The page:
To describe a localised particle, that is a particle which is restricted to some finite region in space, we must make use of quantum wave packets, which are analogous to classical wave packets. To construct a wave packet we must integrate over all possible values of the wave vector k, which can be related back to the momentum of the particle. Since we are integrating over many values of k, we do not have a definite value of momentum to assign the particle and hence, although we have reduced our uncertainty in the position of the particle (by localising it), we have increased the uncertainty in the momentum of the particle.

I hope that make sense and apologise if it's a bit verbose in parts.
P: 81
Thanks for the in depth reply Hootenanny!

 Therefore, the wave function of a particle tells us nothing of how it actually travels.
Good, good.

 As for the actual shape of the wave function, this very much depends on the system that the wave function is describing and furthermore, the specific state that the system is in. For example, the wave functions of a particle confined to a box (potential well) are generally sinusoidal; however, the wave function of a harmonic oscillator (e.g. diatomic molecule) can be Gaussian.
Ok now I am somewhat confused. You say the wavefunction represents the physical state of a system, however this is not a variable...is it not comprised of many variables...position, momentum, spin etc? So when you say the shape of the wavefunction can be a certain shape...in what way have you obtained this shape? If it is drawn on the graph, then what are the two axis variables? I don't believe you can plot quantum physical state on the y, and time on the x...

My next question stems from the answer to the previous one, but if you have a sinusoidal wavefunction...what is oscillating? Lets take a photon for example. When treated as a wave, the sinusoidal nature represents the oscillating EM field. If your particle in a box has a sinusoidal nature, what does this imply? Changing from a particle to an antiparticle (lol I know this isn't true)? Or does it indicate the probability of being at that point (for position in this case, opposed to whole quantum state), is changing from zero to a maximum? Again, somewhat confused.

And with de Broglie:
 The de Broglie hypothesis states that all particles have a wave-like nature (wave-particle duality).
I feel this is true in the sense that photons have wave-like nature, but it does not mean the photon wiggles along through space. So I don't think the masses wiggle through space, even though they have wave-like nature.

 As you say, this is related to the Heisenberg Uncertainty Principle, since to apply the dispersion relation we must fix the momentum of the particle and therefore by HUP, the uncertainty in the position of the particle approaches infinity.
Ok moving further with this idea then, would HUP and duality pretty much be same thing? If one knows the momentum of something, its position is undefined, thus a wave. If one knows the position, it is a particle (with undefined momentum). So in a sense could not wave-like nature simply represent uncertainties in position? With respect to de Broglie wavelength...bigger something is (more momentum) means smaller wavelength...i.e. a more defined position, as one would expect by HUP and intuition.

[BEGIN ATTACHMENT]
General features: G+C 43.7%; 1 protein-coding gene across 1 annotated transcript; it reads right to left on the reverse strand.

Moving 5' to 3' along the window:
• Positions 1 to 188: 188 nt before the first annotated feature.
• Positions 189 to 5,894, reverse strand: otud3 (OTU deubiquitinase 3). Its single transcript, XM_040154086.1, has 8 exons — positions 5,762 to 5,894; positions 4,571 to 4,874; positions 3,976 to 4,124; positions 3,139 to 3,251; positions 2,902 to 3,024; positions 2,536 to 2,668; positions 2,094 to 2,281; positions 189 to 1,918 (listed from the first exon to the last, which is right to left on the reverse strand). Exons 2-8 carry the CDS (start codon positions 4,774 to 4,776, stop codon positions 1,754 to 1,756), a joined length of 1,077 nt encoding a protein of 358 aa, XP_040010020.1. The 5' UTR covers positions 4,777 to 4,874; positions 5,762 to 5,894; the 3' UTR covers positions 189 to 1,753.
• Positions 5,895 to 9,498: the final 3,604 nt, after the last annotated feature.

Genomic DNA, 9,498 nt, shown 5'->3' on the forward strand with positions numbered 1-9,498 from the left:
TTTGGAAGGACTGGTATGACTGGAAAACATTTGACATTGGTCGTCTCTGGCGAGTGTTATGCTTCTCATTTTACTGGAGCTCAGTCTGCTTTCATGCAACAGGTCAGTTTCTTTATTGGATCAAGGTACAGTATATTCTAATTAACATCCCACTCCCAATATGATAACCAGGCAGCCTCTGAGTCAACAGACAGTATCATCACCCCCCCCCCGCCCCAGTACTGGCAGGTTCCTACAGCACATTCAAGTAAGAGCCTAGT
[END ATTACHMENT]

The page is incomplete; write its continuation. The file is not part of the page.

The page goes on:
Kcodon

Emeritus
PF Gold
P: 9,772
Semantics of Wave

 Quote by kcodon Ok now I am somewhat confused. You say the wavefunction represents the physical state of a system, however this is not a variable...is it not comprised of many variables...position, momentum, spin etc? So when you say the shape of the wavefunction can be a certain shape...in what way have you obtained this shape? If it is drawn on the graph, then what are the two axis variables? I don't believe you can plot quantum physical state on the y, and time on the x... My next question stems from the answer to the previous one, but if you have a sinusoidal wavefunction...what is oscillating? Lets take a photon for example. When treated as a wave, the sinusoidal nature represents the oscillating EM field. If your particle in a box has a sinusoidal nature, what does this imply? Changing from a particle to an antiparticle (lol I know this isn't true)? Or does it indicate the probability of being at that point (for position in this case, opposed to whole quantum state), is changing from zero to a maximum? Again, somewhat confused.
To determine the wave function for a particular system you must solve the Schrödinger equation (SE) for that particular system. When you solve the SE you will obtain a set of allowed energy states (Eigenvalues) and the wave function (Eigenfunction) for that system, it is the quantum numbers (n,l,m etc.) that determines the state, and hence the energy, of the system. In the one-dimensional, time-independent case (the state of the system has no time evolution) the wave function is a function of a single variable (position), $\psi = \psi(x)$. Now, a wave function that is purely a function of position is known as a probability amplitude(1), and the values of this function are probability amplitudes. It is these values that we plot, in other words when we say that a wave function is a certain shape (sinusoidal, Gaussian etc.), we mean that when we plot the values of the wave function against position we obtain a certain shape. So the oscillations represent how the probability amplitude varies with position. For example, the wave function for a particle undergoing one-dimensional simple harmonic oscillations in the ground state is given by;